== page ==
Profoundly moving, politically provocative and apt to provoke moral outrage in anyone short of Vladimir Putin, “A Bitter Taste of Freedom” is acclaimed documentarian Maria Goldovskaya’s portrait of her longtime friend Anna Politkovskaya, the crusading Russian journalist whose still-unsolved 2006 murder remains a symbol of the national corruption she tried to expose. Goldovskaya does not concern herself with the killing as much as with Politkovskaya’s character and the conflicts in Chechnya she covered so doggedly, presumably leading to her death. Festival play and likely ecstatic word of mouth should lead to a specialty run beyond the pic’s Oscar-qualifying DocuWeeks berth.
Pic reps a very personal follow-up to Goldovskaya’s 1991 docu “A Taste of Freedom,” in which Politkovskaya and her soon-to-be-ex-husband, Russian TV personality Sasha, were subjects. That film was made during Russia’s honeymoon with democracy; that things haven’t quite worked out is clear from the title of the new pic, which was originally intended to be a sequel set in the post-Putin era.
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In preparation for a film that would have reassessed the course of Russian history since the fall of communism, Goldovskaya interviewed Politkovskaya extensively, yielding the powerful, poignant conversations that are at the heart of “A Bitter Taste of Freedom.” Politkovskaya, whose public persona seemed rather severe (especially to Westerners who saw her only in still photographs), is heartbreakingly lovely here, not just physically, but artistically: From the resolve she brings to her work, she seems to know she’s sealing her own fate.
As explained by several of the late journalist’s colleagues, Politkovskaya was not a naturally brave woman, which somehow makes her all the braver. She approached her trips to Chechnya (notably, during the Second Chechnyan War) with enormous fear, one friend says. But she went all the same, because — as an old ally, Mihkail Gorbachev, remembers somewhat sadly — she was an idealist, albeit one who seemed to mask her ideals beneath a stern exterior. Through their friendship and her camera, Goldovskaya penetrates that businesslike exterior, and the Politkovskaya she uncovers is radiant, if sometimes alarmingly resigned to her country’s descent into gangsterism.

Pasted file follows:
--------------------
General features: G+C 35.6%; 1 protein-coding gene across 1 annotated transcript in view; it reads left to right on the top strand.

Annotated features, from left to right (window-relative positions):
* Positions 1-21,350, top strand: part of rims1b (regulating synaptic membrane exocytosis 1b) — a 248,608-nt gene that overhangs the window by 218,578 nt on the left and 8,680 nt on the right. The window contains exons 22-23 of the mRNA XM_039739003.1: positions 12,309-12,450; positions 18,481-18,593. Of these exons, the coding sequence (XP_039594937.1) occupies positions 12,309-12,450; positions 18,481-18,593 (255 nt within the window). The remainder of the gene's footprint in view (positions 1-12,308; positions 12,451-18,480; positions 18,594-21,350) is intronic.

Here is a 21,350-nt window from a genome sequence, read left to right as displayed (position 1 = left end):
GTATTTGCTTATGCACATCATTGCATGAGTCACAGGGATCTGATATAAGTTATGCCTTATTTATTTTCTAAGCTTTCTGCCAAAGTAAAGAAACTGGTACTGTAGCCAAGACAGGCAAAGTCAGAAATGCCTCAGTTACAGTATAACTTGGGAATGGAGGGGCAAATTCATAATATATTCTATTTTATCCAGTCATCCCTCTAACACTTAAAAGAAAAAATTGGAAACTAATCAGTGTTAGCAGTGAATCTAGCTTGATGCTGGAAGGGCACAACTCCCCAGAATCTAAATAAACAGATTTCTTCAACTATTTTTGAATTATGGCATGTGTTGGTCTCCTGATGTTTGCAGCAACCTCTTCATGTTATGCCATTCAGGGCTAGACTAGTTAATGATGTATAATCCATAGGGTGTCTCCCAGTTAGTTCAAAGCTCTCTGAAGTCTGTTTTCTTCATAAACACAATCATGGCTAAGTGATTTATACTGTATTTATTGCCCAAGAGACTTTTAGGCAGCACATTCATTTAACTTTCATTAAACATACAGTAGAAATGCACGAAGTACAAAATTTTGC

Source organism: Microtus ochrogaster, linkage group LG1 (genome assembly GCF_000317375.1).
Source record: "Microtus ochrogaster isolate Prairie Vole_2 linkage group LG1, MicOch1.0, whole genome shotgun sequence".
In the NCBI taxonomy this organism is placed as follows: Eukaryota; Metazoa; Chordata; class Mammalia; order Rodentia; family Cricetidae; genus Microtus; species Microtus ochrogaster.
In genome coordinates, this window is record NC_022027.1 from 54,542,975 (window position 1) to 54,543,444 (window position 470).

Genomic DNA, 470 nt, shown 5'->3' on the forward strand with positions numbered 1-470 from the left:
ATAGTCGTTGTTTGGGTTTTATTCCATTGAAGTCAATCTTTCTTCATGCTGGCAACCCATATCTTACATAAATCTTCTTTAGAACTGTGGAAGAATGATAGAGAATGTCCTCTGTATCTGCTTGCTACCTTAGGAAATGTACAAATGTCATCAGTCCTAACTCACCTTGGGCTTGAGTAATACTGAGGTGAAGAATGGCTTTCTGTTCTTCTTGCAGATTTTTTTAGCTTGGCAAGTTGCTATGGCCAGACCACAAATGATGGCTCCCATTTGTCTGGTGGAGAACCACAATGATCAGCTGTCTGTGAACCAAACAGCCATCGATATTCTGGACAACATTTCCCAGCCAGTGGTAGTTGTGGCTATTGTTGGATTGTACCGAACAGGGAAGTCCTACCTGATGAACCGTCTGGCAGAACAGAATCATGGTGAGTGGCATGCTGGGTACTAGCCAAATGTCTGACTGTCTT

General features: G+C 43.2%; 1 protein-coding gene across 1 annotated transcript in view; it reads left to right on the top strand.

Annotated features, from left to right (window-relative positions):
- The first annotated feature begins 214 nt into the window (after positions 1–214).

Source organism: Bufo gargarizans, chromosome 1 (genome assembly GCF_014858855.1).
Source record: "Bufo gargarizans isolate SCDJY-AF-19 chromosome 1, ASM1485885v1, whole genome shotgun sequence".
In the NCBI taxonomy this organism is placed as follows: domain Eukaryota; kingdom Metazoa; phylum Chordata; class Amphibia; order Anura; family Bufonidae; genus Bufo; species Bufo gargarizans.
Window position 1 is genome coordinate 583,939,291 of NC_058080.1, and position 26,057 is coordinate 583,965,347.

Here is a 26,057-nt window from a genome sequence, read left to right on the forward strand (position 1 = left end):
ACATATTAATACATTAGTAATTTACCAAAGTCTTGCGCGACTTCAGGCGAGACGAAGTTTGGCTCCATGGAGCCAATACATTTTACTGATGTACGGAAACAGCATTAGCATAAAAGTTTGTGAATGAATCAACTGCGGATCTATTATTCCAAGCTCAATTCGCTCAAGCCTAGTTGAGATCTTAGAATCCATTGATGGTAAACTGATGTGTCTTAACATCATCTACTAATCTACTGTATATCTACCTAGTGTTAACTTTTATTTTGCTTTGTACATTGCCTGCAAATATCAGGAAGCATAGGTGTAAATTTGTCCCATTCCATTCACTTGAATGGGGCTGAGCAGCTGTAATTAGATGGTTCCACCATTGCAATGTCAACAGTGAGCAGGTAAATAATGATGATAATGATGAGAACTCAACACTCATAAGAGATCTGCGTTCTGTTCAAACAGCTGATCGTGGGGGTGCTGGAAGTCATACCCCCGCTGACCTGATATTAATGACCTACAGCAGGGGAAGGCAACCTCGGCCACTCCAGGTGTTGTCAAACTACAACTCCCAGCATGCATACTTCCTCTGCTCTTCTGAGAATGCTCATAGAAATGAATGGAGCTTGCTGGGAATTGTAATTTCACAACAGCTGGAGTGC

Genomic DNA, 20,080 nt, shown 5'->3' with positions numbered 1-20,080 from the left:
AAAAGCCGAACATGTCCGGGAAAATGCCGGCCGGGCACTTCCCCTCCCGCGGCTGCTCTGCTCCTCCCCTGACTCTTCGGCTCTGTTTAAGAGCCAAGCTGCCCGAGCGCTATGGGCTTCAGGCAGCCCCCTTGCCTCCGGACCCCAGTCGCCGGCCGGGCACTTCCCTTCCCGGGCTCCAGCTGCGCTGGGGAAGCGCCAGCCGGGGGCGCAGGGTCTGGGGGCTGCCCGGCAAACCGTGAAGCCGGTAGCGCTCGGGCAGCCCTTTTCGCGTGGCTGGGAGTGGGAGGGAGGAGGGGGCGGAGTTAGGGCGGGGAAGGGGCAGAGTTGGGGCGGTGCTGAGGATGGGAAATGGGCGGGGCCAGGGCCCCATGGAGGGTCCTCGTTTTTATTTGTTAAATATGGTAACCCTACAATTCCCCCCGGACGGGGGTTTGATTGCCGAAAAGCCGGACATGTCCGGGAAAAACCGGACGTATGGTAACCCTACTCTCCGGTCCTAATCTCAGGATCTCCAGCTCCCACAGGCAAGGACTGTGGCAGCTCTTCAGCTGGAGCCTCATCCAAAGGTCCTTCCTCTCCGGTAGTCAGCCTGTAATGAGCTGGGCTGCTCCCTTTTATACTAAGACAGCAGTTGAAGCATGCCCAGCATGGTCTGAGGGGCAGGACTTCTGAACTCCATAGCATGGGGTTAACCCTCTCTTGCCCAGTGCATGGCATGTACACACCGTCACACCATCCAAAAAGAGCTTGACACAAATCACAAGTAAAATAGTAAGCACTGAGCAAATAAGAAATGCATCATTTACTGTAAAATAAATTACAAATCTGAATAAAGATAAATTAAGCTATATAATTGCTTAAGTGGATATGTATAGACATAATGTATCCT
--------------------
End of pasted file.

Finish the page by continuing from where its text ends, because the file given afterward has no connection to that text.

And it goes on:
What both Politkovskaya and Goldovskaya (who currently teaches at UCLA) saw as the degeneracy of the Putin regime is exemplified by two notorious events: the so-called Nord-Ost siege of 2002, in which 170 people died after Russian authorities pumped deadly gas into a theater that had been taken over by Chechen separatists, and the 2004 Beslan school hostage crisis, which ended when Russian security forces stormed the school; more than 300 people died, including nearly 200 children. Putin used both tragedies as an excuse to crack down on Chechnya and intensify his authoritarian rule at home.
The shooting of Politkovskaya wasn’t the first attempt on her life. En route to help negotiate at Beslan, she was poisoned aboard an airplane; Goldovskaya’s interview with her friend on a hospital gurney — who else could have gotten such footage? — is just one of the remarkable sequences offering a privileged glimpse into the life of a woman who becomes increasingly mythic, even as the circumstances of her death remain unresolved.
Production values are mixed, footage having been gathered from a variety of sources, including homemovies and TV news.